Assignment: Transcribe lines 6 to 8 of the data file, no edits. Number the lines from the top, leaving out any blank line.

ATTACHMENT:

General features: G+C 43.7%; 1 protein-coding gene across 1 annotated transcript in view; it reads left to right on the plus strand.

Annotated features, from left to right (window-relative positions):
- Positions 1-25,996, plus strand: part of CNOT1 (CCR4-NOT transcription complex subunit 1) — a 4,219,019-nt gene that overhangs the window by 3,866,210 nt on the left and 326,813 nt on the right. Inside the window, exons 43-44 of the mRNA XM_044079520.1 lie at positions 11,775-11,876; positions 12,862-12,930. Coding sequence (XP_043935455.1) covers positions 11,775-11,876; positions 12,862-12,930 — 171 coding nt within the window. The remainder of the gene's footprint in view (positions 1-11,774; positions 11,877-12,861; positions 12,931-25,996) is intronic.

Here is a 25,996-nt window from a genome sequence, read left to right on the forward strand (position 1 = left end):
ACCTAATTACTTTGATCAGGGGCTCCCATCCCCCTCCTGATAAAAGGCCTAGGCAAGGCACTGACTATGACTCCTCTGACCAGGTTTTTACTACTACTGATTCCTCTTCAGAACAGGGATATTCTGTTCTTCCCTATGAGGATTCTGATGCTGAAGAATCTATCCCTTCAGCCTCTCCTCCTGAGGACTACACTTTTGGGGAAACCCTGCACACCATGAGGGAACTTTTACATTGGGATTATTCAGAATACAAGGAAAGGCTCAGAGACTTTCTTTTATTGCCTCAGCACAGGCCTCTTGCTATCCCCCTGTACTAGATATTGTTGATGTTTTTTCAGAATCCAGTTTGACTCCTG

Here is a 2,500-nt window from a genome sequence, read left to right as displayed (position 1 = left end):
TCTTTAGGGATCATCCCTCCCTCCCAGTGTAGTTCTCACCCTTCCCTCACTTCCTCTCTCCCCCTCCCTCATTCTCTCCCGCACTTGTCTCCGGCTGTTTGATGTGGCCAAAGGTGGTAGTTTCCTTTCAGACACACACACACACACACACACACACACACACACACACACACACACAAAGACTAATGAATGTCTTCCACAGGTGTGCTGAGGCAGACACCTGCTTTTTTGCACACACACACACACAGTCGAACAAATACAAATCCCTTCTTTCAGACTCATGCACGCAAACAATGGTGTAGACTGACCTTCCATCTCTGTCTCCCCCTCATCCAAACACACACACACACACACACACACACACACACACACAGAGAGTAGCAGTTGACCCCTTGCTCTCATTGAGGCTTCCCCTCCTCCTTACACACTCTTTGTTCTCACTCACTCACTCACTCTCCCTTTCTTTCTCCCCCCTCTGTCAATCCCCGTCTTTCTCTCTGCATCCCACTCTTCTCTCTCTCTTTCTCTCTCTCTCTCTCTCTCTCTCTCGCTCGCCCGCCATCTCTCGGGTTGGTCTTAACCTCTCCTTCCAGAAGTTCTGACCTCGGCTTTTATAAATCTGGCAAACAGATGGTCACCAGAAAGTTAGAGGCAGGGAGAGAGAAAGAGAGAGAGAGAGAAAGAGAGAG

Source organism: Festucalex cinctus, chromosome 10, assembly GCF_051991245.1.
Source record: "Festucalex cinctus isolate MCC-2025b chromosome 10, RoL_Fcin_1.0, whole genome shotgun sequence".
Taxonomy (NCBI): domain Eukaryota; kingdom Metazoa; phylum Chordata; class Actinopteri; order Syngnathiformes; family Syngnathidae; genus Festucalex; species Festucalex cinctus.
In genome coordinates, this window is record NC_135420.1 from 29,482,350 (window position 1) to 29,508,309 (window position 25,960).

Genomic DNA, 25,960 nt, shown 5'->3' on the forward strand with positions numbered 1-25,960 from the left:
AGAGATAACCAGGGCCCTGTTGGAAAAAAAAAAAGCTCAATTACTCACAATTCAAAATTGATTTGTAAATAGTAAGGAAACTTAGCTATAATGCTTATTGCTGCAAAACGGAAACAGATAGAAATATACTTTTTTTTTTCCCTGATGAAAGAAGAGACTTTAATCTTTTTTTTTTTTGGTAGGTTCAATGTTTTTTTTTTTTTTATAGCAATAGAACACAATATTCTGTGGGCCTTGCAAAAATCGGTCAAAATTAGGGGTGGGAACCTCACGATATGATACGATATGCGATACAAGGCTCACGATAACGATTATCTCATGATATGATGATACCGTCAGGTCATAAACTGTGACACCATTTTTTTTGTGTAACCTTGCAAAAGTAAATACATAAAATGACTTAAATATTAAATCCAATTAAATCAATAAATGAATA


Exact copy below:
Here is a 2,500-nt window from a genome sequence, read left to right as displayed (position 1 = left end):
TCTTTAGGGATCATCCCTCCCTCCCAGTGTAGTTCTCACCCTTCCCTCACTTCCTCTCTCCCCCTCCCTCATTCTCTCCCGCACTTGTCTCCGGCTGTTTGATGTGGCCAAAGGTGGTAGTTTCCTTTCAGACACACACACACACACACACACACACACACACACACACACACACACAAAGACTAATGAATGTCTTCCACAGGTGTGCTGAGGCAGACACCTGCTTTTTTGCACACACACACACACAGTCGAACAAATACAAATCCCTTCTTTCAGACTCATGCACGCAAACAATGGTGTAGACTGACCTTCCATCTCTGTCTCCCCCTCATCCAAACACACACACACACACACACACACACACACACACACAGAGAGTAGCAGTTGACCCCTTGCTCTCATTGAGGCTTCCCCTCCTCCTTACACACTCTTTGTTCTCACTCACTCACTCACTCTCCCTTTCTTTCTCCCCCCTCTGTCAATCCCCGTCTTTCTCTCTGCATCCCACTCTTCTCTCTCTCTTTCTCTCTCTCTCTCTCTCTCTCTCTCGCTCGCCCGCCATCTCTCGGGTTGGTCTTAACCTCTCCTTCCAGAAGTTCTGACCTCGGCTTTTATAAATCTGGCAAACAGATGGTCACCAGAAAGTTAGAGGCAGGGAGAGAGAAAGAGAGAGAGAGAGAAAGAGAGAG

Source organism: Festucalex cinctus, chromosome 10, assembly GCF_051991245.1.